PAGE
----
Communication -- Documentation was shared via the tools and the complete team (except the process coach) had weekly meetings over chat. The weekly meeting was held at 8:00 am in the US, 12:00 pm in Senegal and 6:30 pm in India. However, the time zone issues were problematic and there wasn’t time allocated to determine ways to integrate work more effectively.
Empower the team -- The developers decided the stories they wanted to implement in each sprint, but they worked as three smaller separate teams on different part of the software, rather than as one united team.
Testing -- In Sprint 1, each developer was assigned the task of testing the work of another developer. However, in the second and third iterations, they only tested their own work.
The report finishes up with discussion and recommendations for future projects of this sort. The report stated that agile practices added transparency, but stressed the importance of discipline:
“Agile methodologies and Scrum increased the transparency of both the process and the software product in development, which is crucial when developers are distributed. Their practices and principles require developers to be disciplined and regular in their work linked with engineering, communication and project management. In students’ global software development projects, instructor coaches will need to factor in time to check that developers/students are doing the tasks linked with process and management (e.g., estimations, decomposition of tasks and standardization of code). Students need practice to get to that level of discipline.”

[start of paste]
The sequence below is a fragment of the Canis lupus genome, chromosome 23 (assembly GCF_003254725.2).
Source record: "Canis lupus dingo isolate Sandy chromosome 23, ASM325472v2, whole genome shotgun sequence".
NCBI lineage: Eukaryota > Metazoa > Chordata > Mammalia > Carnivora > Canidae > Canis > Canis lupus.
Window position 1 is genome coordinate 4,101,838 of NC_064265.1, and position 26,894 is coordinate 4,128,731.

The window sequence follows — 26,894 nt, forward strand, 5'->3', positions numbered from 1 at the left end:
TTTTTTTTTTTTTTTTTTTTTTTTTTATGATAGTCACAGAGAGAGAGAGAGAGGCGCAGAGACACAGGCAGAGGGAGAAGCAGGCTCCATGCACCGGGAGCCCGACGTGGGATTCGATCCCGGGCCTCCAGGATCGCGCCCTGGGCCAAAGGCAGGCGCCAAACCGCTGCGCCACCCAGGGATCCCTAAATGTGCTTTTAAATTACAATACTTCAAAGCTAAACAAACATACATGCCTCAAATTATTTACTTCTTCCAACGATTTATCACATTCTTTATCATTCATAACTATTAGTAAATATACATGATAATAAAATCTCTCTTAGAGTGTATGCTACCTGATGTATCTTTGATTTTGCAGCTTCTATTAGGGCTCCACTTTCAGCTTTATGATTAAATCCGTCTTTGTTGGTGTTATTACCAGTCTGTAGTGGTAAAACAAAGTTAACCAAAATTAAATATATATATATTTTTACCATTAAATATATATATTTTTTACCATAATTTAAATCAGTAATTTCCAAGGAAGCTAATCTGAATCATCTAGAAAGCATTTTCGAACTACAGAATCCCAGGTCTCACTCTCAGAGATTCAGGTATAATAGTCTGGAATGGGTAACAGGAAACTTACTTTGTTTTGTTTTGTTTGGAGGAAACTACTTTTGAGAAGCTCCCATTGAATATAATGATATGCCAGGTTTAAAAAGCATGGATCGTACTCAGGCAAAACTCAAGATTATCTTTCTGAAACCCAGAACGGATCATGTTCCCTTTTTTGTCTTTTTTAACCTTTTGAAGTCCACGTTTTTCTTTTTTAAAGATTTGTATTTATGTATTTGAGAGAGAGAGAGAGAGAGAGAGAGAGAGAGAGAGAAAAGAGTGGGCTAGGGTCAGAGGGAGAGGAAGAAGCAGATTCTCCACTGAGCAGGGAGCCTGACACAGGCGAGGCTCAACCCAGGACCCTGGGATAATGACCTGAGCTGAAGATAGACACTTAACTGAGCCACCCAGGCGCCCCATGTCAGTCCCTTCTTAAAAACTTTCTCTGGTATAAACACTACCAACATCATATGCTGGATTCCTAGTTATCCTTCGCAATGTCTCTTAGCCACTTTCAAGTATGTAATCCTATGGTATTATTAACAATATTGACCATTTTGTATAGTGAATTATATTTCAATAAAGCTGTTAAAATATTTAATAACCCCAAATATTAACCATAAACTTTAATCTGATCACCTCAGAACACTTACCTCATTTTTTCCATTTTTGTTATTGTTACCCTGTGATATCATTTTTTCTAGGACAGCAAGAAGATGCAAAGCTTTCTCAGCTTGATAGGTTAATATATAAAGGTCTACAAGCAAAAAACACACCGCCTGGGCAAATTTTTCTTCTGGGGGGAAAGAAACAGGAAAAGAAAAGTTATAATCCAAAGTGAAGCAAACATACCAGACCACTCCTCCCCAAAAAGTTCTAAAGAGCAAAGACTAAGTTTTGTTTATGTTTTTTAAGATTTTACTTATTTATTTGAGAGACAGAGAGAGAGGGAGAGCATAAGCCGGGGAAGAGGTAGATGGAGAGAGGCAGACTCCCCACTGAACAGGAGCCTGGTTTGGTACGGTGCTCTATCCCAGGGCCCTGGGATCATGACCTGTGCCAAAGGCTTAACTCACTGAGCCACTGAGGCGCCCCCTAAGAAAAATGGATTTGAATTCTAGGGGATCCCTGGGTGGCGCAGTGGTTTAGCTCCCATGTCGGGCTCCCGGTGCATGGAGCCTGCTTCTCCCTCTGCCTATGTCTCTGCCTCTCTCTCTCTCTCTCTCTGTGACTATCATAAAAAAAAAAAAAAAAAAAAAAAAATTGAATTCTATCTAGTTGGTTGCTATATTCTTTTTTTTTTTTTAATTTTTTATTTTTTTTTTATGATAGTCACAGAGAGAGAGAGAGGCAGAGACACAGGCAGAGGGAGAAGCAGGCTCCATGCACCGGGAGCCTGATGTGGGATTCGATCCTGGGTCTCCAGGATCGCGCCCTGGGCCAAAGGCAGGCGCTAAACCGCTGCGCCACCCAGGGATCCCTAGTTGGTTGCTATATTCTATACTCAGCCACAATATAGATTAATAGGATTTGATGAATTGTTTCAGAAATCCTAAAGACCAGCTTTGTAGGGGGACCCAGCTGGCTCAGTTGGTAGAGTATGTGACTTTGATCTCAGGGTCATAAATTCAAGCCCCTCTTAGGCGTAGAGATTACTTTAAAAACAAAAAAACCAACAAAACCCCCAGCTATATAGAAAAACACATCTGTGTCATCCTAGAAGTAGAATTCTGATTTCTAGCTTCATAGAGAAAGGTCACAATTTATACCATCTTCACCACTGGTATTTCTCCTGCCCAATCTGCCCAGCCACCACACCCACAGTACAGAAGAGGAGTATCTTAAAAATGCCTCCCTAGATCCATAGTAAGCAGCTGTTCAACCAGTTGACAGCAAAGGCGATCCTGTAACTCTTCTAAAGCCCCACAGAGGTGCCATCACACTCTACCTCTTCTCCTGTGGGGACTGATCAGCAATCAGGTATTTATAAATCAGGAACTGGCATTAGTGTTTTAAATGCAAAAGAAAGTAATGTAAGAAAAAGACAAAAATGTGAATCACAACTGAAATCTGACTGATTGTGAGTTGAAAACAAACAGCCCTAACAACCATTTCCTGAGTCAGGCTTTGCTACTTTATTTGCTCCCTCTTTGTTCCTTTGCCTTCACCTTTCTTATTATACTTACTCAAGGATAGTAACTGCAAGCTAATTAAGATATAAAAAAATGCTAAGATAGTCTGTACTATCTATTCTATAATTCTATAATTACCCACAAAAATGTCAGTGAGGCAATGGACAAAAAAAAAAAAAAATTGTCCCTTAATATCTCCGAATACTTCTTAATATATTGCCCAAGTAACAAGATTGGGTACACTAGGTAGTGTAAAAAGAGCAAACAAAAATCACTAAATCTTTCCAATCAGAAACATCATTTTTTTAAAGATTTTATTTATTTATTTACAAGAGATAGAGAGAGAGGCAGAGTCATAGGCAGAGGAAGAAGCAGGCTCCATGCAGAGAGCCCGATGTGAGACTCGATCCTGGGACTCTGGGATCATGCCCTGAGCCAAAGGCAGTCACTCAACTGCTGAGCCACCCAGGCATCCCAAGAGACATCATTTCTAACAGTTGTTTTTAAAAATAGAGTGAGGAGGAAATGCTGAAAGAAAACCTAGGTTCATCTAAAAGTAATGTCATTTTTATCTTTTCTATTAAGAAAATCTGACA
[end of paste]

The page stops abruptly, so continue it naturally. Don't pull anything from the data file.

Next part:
The report suggests minimizing the number of tools needed. Recommended is an end-to-end solution that allows for engineering, communication, project management, and socialization dedicated to agile methodologies.
Other suggestions include a preliminary socialization meeting where all team members including instructor coaches should attend. Schedules and working hours should be shared and logistics on meetings and expectations around communication should be discussed and agreed to. The report recommended requiring developers to participate in the daily Scrum meeting, be present and dedicate the necessary time for the Sprint planning, and be prepared for the Sprint retrospective. Required video demos after each Sprint was another recommendation.
The University students who participated found the project “memorable” and “enjoyable.” The study was used to evaluate and improve a model for software development using agile in a distributed environment. Findings will be used to continue to make improvements for future projects which are underway.
Christelle Scharff, one of the instructors from Pace University and authors of the study, had this to say:
"I like to set up the global software development project with students from different countries. Students are placed in a real software development scenario and this helps them to understand that software development is about process and communication as much as or more than technology. They can exchange about different cultures and life experiences to appreciate each other's work. The future of the global software development project is about agile, mobile technology and end-to-end tooling."